And, what do you know, today Trump’s son began to follow Assange on social media, after news that he had information that would be helpful to both them and Russia. What a terrible political intrigue narrative non-fiction book this will all become in a decade or two.CGW

  • 08.18.17

Airbnb is offering free housing to those affected by the disaster in Barcelona

Airbnb has set up free housing for those affected by the violence that took place in Barcelona. The company launched its disaster response program last night after the incident took place, emailing hosts and asking them to volunteer up spaces for anyone who was unable to get home or to a hotel as a result of the attack.

Yesterday, a car mowed down pedestrians walking along Las Ramblas in Barcelona, killing 14 and hurting more than 100 others, according to the Guardian. A second attack took place in the ocean front city of Cambrils where police killed five attackers. Airbnb is in touch with officials there, but has not launched its disaster response tool in that region yet.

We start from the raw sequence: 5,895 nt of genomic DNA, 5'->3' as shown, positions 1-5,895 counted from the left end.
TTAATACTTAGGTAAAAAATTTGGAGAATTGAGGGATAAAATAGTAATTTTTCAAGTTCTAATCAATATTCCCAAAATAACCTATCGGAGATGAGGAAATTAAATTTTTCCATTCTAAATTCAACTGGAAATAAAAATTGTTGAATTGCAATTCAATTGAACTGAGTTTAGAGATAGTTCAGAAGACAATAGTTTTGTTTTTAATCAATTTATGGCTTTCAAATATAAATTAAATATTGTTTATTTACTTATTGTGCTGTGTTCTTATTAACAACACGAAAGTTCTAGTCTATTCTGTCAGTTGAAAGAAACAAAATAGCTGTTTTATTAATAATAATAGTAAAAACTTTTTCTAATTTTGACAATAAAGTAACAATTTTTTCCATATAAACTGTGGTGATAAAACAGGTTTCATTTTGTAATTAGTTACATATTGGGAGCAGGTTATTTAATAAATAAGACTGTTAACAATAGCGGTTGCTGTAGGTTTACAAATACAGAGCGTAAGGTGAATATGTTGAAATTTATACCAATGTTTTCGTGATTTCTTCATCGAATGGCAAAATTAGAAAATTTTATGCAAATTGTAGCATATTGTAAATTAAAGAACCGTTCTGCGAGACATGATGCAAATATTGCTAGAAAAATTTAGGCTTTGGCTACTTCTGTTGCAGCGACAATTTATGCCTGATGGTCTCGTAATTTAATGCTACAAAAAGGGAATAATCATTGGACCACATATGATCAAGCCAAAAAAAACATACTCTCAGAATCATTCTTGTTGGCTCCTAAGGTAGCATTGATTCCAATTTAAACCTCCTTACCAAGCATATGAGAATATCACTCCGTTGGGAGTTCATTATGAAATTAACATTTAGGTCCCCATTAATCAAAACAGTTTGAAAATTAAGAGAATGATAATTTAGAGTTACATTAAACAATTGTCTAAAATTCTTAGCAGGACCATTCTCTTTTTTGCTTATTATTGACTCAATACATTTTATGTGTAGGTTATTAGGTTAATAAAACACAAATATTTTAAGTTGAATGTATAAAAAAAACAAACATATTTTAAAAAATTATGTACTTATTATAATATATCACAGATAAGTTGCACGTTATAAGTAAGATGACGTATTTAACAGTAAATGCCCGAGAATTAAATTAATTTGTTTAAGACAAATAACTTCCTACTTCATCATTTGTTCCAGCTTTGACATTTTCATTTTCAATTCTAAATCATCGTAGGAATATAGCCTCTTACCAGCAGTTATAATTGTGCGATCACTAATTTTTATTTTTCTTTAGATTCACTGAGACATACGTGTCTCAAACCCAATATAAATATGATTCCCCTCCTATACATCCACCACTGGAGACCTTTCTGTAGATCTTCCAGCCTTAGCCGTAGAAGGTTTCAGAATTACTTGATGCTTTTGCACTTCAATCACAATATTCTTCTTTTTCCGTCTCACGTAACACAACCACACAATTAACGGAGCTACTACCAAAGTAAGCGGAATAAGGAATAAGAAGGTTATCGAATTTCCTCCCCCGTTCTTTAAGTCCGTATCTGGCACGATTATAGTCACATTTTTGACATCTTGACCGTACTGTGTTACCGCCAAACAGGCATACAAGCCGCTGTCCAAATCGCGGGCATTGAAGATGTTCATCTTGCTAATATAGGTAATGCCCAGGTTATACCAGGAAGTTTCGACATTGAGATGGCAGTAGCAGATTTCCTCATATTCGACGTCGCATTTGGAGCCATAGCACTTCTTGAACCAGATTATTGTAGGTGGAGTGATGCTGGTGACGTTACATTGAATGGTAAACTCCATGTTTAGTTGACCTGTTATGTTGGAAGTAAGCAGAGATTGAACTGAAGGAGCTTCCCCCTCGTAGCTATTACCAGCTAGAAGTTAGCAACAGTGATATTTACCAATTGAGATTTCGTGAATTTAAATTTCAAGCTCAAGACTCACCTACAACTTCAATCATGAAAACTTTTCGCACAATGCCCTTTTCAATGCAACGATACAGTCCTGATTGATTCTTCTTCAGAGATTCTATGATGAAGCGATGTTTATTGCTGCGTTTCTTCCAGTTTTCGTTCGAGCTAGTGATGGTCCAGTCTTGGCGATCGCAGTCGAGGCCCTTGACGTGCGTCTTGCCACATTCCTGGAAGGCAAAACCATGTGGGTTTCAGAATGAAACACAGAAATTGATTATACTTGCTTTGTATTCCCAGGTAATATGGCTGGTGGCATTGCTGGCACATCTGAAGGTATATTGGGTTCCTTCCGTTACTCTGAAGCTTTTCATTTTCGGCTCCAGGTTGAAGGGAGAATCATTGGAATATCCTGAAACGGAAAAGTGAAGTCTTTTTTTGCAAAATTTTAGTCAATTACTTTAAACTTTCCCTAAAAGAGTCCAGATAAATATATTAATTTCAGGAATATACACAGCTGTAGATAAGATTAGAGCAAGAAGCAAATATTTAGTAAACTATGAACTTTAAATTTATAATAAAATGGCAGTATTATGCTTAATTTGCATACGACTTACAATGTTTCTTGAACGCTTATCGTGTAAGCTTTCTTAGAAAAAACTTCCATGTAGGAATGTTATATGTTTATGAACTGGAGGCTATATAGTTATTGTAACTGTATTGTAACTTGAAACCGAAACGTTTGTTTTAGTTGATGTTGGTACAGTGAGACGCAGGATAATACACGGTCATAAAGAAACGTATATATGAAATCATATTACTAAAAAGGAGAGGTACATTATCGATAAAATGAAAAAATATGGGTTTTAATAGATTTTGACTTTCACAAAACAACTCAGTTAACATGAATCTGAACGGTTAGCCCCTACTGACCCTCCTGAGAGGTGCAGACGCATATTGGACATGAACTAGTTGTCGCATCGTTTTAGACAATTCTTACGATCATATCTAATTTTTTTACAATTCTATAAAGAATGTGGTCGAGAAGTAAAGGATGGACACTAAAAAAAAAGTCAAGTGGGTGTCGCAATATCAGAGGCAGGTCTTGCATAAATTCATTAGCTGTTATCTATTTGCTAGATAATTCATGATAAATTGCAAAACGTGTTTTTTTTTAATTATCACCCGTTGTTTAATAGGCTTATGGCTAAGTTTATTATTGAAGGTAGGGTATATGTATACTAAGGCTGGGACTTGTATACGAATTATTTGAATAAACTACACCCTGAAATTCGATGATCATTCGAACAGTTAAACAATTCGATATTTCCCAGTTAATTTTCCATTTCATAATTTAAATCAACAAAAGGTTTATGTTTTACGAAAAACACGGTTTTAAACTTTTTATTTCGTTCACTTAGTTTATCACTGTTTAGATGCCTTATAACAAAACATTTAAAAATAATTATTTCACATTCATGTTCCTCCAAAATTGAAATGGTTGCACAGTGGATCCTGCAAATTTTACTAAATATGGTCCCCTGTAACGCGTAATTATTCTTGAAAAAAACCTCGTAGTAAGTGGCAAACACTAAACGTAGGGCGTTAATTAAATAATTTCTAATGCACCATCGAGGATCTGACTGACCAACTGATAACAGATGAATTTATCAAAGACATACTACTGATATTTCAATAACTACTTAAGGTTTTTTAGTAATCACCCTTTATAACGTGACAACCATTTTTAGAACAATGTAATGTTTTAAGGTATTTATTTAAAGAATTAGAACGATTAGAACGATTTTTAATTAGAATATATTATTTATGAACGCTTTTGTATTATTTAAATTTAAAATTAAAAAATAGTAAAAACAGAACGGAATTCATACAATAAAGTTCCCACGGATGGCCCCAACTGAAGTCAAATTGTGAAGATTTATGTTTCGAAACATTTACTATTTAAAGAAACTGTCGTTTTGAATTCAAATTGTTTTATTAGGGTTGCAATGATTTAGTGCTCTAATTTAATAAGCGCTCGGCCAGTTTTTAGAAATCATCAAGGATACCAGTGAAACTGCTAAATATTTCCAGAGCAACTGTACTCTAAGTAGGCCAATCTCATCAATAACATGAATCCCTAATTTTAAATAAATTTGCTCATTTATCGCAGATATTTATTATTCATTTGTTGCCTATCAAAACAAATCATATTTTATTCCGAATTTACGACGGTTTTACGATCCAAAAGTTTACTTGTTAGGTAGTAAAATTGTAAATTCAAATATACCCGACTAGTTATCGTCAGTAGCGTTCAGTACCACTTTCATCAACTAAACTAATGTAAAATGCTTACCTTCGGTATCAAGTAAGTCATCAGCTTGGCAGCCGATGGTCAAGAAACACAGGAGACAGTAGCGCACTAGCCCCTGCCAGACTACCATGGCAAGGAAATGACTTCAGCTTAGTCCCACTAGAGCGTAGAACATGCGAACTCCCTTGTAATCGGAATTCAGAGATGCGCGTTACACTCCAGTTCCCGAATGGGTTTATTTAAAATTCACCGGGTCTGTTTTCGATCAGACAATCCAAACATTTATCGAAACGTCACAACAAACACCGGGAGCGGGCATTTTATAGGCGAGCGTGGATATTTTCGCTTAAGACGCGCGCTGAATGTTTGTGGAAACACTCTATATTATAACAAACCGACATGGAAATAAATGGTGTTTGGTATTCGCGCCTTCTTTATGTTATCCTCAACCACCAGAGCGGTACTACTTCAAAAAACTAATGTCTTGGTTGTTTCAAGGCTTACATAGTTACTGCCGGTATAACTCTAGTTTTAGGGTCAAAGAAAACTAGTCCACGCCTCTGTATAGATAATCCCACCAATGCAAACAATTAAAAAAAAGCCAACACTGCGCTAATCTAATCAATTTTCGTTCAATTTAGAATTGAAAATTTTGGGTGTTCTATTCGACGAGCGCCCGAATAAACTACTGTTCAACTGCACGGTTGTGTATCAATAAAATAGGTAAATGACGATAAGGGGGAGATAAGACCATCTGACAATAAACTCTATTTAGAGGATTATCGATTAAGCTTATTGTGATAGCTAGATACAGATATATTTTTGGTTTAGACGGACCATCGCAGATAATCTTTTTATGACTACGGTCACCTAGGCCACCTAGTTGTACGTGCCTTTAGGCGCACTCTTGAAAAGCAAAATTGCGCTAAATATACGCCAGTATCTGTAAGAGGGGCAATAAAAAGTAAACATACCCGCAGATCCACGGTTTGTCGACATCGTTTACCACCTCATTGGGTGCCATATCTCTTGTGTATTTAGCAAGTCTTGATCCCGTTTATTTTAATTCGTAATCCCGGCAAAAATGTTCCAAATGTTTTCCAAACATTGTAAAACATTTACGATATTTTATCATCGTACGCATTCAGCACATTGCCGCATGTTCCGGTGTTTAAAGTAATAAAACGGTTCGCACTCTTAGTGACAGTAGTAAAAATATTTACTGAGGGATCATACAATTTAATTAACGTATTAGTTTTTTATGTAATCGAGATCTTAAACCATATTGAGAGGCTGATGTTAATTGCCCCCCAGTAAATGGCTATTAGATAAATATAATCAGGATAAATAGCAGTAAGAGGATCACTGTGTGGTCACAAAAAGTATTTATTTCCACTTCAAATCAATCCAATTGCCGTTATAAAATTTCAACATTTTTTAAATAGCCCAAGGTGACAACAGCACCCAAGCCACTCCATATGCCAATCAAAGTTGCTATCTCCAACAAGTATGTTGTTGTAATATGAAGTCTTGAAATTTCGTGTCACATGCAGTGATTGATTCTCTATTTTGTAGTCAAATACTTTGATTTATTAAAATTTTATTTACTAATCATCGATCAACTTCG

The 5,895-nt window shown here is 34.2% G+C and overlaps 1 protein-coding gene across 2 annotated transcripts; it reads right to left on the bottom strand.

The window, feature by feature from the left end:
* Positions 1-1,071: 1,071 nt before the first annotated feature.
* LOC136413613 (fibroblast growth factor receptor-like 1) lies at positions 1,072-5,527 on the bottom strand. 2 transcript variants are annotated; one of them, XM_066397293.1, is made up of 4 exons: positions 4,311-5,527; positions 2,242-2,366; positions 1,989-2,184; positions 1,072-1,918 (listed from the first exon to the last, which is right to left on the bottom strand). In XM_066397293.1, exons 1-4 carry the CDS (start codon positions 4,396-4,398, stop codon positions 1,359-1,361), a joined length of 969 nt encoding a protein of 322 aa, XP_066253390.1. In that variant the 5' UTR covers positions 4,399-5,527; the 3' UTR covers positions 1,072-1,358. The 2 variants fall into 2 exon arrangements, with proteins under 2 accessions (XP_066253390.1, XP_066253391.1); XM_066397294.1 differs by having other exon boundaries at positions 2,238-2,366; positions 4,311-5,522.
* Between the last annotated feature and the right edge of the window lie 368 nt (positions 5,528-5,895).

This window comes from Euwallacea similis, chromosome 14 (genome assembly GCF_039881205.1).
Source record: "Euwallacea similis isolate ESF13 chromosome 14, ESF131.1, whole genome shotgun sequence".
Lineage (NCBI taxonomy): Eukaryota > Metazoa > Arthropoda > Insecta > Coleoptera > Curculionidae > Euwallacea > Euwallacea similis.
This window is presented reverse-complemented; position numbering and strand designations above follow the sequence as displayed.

Airbnb first launched its volunteer housing program in 2013 after Hurricane Sandy hit New York. It has since expanded its temporary housing program for refugees.RR

  • 08.18.17

Travis Kalanick says Benchmark lawsuit was designed to exploit his personal tragedy